Our flight from LAX to Amsterdam was uneventful once we took off after a 2 hour delay. We had just taxied to the runway when the pilot taxied back to a repair area because the spoilers were not acting properly in his tests on the runway. This was repaired in about an hour, but then the truck which provided the electricity to restart the engines broke down. This did not seem like a good way to start the the trip, but it was to be one of the very few problems we encountered.
Our first few nights we stayed in De Bilt, a suburb of Utrecht, the Netherlands. From there we drove to the Hoge Veluwe, a large national park. It was a bit too early for the rhododendron and heather(yes, they have heather there)but the Kroller-Muller museum is a great museum for art and sculpture.
We also saw a new museum they had built since the last time
we were there- Museum Onder(Under) which showed what goes on under the
earth! The centerpiece-on the ceiling overhead- was a complete preserved root system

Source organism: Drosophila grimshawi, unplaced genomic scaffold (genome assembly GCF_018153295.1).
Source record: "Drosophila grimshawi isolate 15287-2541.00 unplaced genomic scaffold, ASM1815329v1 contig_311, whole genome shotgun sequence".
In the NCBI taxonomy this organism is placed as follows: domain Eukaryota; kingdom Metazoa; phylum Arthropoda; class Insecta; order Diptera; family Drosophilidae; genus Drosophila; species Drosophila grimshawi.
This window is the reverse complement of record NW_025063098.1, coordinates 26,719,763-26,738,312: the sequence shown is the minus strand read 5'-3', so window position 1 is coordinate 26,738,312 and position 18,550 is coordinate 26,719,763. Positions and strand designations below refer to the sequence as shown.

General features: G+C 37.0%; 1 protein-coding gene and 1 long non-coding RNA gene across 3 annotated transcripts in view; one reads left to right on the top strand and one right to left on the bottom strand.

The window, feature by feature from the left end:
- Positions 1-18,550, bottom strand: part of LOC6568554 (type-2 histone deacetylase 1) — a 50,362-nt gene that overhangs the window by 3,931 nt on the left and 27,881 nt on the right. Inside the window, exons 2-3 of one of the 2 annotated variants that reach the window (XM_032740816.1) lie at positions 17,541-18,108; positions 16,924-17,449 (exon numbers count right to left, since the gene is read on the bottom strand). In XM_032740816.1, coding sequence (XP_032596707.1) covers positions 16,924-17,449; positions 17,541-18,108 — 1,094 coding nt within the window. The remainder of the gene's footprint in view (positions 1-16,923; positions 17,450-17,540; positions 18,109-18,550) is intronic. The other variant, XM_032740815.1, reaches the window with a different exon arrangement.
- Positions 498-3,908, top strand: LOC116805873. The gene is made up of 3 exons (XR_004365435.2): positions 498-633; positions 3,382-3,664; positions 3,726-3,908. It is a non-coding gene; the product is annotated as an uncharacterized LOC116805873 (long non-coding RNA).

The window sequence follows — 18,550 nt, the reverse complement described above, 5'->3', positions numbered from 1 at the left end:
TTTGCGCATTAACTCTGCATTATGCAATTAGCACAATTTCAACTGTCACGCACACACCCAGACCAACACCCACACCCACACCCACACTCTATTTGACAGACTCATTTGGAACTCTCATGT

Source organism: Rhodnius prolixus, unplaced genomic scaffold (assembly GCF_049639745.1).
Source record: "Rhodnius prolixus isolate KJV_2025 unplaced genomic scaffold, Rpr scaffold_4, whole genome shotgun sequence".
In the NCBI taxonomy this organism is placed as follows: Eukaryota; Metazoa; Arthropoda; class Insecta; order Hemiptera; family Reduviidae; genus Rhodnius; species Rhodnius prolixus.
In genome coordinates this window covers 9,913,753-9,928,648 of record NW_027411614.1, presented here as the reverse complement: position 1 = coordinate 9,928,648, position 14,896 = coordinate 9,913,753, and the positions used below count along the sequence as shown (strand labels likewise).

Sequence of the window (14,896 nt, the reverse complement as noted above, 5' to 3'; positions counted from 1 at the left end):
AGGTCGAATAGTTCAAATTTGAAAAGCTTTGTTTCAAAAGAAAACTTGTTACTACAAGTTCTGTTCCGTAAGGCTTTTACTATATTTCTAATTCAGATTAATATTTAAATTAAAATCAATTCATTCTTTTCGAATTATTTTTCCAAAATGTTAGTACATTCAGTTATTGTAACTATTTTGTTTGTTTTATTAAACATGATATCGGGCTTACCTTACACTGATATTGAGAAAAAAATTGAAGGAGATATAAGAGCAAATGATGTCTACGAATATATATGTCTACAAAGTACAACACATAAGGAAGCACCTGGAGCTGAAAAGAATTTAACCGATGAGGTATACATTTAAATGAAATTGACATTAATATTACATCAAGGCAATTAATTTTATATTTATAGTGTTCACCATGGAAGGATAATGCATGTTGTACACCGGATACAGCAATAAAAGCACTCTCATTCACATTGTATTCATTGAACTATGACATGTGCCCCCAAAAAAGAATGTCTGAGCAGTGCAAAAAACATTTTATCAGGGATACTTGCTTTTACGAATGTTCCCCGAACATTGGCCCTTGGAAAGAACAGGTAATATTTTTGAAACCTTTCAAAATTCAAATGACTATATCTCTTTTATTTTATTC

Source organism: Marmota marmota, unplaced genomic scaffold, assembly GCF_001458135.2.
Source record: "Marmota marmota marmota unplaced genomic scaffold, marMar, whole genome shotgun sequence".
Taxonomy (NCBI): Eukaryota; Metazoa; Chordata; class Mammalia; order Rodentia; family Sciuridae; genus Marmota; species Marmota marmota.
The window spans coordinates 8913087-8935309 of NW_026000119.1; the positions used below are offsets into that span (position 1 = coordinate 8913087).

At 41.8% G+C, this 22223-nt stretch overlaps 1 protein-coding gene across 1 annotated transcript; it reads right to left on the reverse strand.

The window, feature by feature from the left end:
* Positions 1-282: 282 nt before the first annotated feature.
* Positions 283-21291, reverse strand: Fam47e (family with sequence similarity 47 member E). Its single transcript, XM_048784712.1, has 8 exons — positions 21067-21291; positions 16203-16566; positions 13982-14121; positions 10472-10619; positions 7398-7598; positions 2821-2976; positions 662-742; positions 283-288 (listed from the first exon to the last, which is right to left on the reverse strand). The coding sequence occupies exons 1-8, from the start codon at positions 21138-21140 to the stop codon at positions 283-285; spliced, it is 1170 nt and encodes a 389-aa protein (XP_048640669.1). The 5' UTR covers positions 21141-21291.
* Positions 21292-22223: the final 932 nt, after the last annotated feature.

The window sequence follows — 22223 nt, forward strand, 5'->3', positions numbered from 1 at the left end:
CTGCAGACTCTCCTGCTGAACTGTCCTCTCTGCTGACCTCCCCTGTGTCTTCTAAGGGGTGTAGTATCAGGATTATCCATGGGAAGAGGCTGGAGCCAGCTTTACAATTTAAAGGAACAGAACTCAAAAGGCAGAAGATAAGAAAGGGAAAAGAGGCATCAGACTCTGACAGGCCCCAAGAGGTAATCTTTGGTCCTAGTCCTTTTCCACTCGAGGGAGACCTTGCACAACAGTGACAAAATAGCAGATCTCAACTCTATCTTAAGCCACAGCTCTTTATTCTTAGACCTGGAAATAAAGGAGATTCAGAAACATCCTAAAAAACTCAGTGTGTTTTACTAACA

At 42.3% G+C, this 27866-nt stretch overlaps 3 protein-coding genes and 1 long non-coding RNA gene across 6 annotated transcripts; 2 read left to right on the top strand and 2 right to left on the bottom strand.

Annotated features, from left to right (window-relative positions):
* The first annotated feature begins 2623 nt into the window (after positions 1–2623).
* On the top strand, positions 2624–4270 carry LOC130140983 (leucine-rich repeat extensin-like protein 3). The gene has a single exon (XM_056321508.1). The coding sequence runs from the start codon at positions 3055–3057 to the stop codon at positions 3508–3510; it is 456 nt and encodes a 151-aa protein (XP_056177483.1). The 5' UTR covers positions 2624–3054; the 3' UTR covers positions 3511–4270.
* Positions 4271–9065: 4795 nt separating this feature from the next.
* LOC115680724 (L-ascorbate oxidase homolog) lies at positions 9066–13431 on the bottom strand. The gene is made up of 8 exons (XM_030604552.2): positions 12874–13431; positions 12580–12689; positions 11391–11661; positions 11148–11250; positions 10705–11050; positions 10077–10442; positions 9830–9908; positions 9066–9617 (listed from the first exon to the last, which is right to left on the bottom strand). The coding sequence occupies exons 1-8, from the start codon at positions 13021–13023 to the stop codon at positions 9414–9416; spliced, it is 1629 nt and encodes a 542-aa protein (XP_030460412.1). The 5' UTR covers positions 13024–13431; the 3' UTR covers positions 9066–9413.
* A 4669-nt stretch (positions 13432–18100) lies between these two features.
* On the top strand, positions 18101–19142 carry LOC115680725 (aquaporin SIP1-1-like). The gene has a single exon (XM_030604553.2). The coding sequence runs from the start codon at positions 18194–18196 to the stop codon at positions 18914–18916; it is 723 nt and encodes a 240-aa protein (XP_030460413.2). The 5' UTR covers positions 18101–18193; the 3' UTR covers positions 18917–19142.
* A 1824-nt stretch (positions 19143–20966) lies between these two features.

of a 135 year old tree.
The personal highlight in this area was a visit with Albert
Veldhuis and his family in Barneveldt. Albert is a 5th cousin, once removed,
whom I 'met' on the Internet while doing research on my ancestry on my
mother's side. When he found out we were going to come to the Netherlands,
he invited us to have dinner and spend an evening with them. It was a delightful
visit, getting to know relatives I didn't even know I had a few months
before the trip.
Our next stop was at Den Haag, where we stayed at the beach suburb of
From there we visited the flower gardens at Keukenhof, a
70 acre park filled with 6 million bulbs, mostly tulips and hyacinths,